The Federalist Papers: A Brief Introduction

The Federalist Papers are perhaps the most cited source when writing about the Constitution. Often, they are simply referred to as the Federalist. In this essay, we will look at what the Federalist is. We will also describe its historical context and purpose.

The Revolution

In July, 1776, the Continental Congress declared independence from England. The American states then needed a new government. The Continental Congress became that government.

A committee was appointed to draft a constitution for the American states even before independence was declared. Congress sent a plan for a new government to the states for approval in November, 1777. This was the “Articles of Confederation and Perpetual Union.”

By 1781, all thirteen states approved the Articles. The Articles then became the governing document of the United States. The Confederation replaced the Continental Congress.

In September, 1783, the Revolutionary War formally came to an end with the Treaty of Paris. With this treaty, Great Britain recognized the independence of the former American colonies.

The Need For Reform

The Revolutionary War had revealed problems with the Articles of Confederation. Over the next few years, various conflicts and events revealed more.

By 1786, problems with the Articles of Confederation were clear. The Annapolis Convention met in September of that year to discuss trade between the states. Delegates attended from only five states. The low attendance meant that real work of fixing the Articles could not be done. The Annapolis Convention sent out a call for a new convention in 1787.

From May to September, 1787, delegates from the 13 American states gathered in Philadelphia. Their task was to consider changes to the Articles of Confederation. They did more. The convention started over. They wrote a new Constitution. On September 17, the delegates signed the Constitution. The convention then sent it to the states for ratification.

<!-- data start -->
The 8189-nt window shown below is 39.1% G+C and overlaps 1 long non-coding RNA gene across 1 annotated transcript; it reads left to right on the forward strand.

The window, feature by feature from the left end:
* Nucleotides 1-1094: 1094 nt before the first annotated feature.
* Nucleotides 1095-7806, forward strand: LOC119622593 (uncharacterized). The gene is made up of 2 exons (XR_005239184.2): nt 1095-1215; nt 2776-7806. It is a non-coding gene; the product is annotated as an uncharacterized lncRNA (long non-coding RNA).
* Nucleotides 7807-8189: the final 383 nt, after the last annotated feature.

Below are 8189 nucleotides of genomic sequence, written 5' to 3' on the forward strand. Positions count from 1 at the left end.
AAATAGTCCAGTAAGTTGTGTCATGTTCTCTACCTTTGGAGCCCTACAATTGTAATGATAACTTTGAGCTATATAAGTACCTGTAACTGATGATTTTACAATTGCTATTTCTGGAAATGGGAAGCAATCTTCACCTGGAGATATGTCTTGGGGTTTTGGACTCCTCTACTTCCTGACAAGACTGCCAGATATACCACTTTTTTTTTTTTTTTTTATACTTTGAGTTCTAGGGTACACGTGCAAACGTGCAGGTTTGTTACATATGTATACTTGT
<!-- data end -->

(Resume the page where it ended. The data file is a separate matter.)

Establishing A New Constitution

Under the terms of Article VII of the Constitution, it would be in force once nine states had approved it. Ratification would be by special conventions in each state. This would provide the new government a basis for authority apart from the states. The states would not create the new government; the people would in each state.

Ratification by nine states would put the Constitution in place, but no states were forced in. The Constitution would only be in force among the states that ratified it. For the new government to work, it was essential to have all of the major states all ratify the Constitution. Because of this, approval by New York was very important. Without New York, or some other key states, it was unlikely the new government would work.

The Struggle for Ratification in New York

By late September, 1787, critics of the Constitution were writing essays against it. They were trying to prevent ratification of the Constitution in New York. These essays were printed in New York newspapers. Think of these as extended letters to the editor. We now know the essays against ratification as the Anti-Federalist. The Anti-Federalist posed a major threat to adoption of the new Constitution.